Following an investigation of both the police report and video, Morales said the department will work with local state's attorneys to determine if charges will be filed against either driver.

Copyright © 2016, ABC Radio. All rights reserved.

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Labrador retriever flunks out of bomb-sniffing school for not wanting to detect bombs

Labrador retriever flunks out of bomb-sniffing school for not wanting to detect bombsRuskpp/iStock/Thinkstock(MCLEAN, Va.) -- A Labrador retriever named Lulu has flunked out of bomb-sniffing school after she displayed to her handlers that she was no longer interested in detecting bombs, according to the CIA.

"We are sad to announce that Lulu has been dropped from the program," the CIA announced in a press release Wednesday.

Lulu did not make the cut to graduate with her fellow fall 2017 puppy classmates after she began to show signs that she wasn't interested in sniffing out explosive odors a few weeks into training.

We’re sad to announce that a few weeks into training, Lulu began to show signs that she wasn’t interested in detecting explosive odors. pic.twitter.com/c6lxHPfC09

— CIA (@CIA) October 18, 2017

There are a million reasons why a dog has a bad day & our trainers must become doggy psychologists to figure out what will help pups. pic.twitter.com/iaeRpGiSUR

— CIA (@CIA) October 18, 2017


Pups often have off days when they're training for such an important job, the CIA said. The issue -- which can often be fixed with more playtime and breaks -- is often temporary.

"After a few days, the trainers work the pup through whatever issue has arisen, and the dog is back eagerly and happily ready to continue training," the CIA said. "But for some dogs, like Lulu, it becomes clear that the issue isn’t temporary."

Lulu wasn’t interested in searching for explosives.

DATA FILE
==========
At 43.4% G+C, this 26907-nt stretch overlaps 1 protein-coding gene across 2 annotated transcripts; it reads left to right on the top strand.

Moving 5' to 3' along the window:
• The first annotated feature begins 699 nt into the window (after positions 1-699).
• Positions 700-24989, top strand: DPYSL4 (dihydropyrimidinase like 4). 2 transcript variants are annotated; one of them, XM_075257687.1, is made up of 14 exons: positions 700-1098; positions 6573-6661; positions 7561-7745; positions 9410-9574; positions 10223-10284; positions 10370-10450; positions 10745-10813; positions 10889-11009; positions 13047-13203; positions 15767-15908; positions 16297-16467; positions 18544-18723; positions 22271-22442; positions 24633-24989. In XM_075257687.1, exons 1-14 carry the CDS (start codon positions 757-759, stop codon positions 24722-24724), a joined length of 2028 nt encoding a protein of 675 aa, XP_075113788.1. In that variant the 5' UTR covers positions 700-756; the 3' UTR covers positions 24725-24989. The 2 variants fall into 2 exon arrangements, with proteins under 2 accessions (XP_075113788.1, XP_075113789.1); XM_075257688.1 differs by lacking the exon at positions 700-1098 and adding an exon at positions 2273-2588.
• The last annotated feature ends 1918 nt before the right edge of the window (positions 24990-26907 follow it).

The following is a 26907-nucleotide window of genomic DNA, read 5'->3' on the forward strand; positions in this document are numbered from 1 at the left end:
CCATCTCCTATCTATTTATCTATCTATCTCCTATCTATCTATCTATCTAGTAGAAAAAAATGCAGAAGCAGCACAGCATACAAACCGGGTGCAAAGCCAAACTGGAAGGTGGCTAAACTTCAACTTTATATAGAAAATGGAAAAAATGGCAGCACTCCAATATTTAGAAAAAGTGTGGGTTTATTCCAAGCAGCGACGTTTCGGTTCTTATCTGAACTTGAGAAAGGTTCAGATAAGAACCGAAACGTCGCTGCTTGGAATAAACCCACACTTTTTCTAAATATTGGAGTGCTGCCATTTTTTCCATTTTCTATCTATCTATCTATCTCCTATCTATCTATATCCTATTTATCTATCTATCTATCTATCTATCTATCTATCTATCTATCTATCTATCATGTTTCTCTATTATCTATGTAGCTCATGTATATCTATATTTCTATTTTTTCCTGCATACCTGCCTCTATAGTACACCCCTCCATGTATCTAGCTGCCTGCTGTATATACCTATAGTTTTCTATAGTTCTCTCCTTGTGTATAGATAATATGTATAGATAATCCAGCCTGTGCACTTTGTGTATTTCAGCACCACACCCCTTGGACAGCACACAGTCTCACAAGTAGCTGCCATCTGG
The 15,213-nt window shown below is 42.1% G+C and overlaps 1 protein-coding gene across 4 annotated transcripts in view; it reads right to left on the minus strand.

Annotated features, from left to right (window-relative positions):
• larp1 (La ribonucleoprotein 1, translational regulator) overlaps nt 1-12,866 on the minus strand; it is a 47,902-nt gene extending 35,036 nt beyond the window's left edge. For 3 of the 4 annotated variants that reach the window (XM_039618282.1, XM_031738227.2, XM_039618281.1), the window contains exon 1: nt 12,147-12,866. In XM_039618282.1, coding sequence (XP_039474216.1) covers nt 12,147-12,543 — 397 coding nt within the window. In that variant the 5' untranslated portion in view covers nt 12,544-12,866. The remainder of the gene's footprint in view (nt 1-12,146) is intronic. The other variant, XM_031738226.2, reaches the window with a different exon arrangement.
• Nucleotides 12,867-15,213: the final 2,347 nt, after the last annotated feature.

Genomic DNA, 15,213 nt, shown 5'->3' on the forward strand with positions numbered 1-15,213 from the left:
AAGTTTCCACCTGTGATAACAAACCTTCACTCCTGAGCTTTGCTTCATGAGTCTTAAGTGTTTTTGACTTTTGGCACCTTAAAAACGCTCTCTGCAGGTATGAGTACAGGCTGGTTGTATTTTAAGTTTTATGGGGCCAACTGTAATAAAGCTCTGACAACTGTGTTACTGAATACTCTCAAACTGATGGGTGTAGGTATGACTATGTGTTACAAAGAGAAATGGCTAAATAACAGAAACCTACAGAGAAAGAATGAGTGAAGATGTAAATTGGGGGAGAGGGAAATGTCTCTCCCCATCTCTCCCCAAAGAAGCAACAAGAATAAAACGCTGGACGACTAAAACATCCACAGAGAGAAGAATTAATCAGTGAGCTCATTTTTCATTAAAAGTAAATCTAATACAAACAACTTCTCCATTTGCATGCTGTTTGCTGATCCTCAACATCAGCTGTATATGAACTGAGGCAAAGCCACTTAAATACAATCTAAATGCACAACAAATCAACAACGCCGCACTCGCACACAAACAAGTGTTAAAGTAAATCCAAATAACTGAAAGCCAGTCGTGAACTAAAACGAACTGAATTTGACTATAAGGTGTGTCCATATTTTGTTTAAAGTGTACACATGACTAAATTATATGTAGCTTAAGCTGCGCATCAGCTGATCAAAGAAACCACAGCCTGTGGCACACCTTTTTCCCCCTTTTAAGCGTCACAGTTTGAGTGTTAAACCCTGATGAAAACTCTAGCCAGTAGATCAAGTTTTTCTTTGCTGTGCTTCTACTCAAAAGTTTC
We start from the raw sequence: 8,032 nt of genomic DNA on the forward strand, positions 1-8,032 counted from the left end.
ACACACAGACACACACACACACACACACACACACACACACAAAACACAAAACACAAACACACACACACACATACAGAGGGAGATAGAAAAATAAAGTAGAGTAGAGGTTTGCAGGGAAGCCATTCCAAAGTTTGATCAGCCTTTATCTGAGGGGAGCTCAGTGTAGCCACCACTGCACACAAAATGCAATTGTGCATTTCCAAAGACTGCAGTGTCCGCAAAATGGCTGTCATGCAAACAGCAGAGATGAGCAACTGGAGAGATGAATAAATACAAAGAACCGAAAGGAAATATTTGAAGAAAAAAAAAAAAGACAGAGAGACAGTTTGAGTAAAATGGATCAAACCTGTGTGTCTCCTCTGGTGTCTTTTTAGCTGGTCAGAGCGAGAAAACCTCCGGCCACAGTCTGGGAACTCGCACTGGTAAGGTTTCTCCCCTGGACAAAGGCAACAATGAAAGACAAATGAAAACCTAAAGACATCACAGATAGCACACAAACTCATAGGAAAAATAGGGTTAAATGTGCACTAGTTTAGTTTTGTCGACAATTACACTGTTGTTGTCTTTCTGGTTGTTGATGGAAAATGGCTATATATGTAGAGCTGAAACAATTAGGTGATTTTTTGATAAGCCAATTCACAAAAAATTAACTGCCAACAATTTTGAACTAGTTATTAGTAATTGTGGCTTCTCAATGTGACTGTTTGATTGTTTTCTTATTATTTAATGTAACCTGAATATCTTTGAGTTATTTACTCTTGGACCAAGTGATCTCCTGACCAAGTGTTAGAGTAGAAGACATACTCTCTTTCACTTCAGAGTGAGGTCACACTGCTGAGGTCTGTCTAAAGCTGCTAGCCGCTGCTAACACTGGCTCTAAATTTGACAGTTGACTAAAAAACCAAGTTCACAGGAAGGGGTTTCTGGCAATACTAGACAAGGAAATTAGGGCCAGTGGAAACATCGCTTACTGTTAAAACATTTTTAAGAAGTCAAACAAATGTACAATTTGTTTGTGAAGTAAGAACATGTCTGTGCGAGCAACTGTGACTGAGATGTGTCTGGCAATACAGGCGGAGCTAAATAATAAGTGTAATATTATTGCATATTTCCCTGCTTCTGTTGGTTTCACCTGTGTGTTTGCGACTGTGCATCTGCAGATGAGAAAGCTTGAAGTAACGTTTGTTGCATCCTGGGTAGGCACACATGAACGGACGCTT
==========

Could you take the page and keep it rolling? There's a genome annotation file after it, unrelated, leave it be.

Even when motivated w food & play, she was clearly no longer enjoying herself. pic.twitter.com/puvhDk1tRX

— CIA (@CIA) October 18, 2017


Lulu was no longer motivated to search for explosives and was "clearly not enjoying herself any longer" when motivated to do so with food and play.

"It's imperative that the dogs enjoy the job they’re doing," the CIA said.

Trainers made the "extremely difficult decision" to drop Lulu from the program for her physical and mental well-being, the CIA said.

Lulu's handler adopted her, so she now enjoys cushy work-free days that include playing with his children and sniffing out rabbits and squirrels in the backyard. She even has a new friend -- a fellow Labrador retriever -- to hang out with all day.

Lulu was adopted by her handler & now enjoys her days playing w his kids & a new friend, & sniffing out rabbits & squirrels in the backyard. pic.twitter.com/WOImM75P1D

— CIA (@CIA) October 18, 2017


"We’ll miss Lulu, but this was the right decision for her," the CIA said. "We wish her all the best in her new life."

We’ll miss Lulu, but it was right decision for her & we wish her all the best in her new life!https://t.co/nPZl6YWNKb pic.twitter.com/Mbcr9C7wUY

— CIA (@CIA) October 18, 2017

Lulu's handler is still on the search for an explosive detection K-9 partner, the CIA said.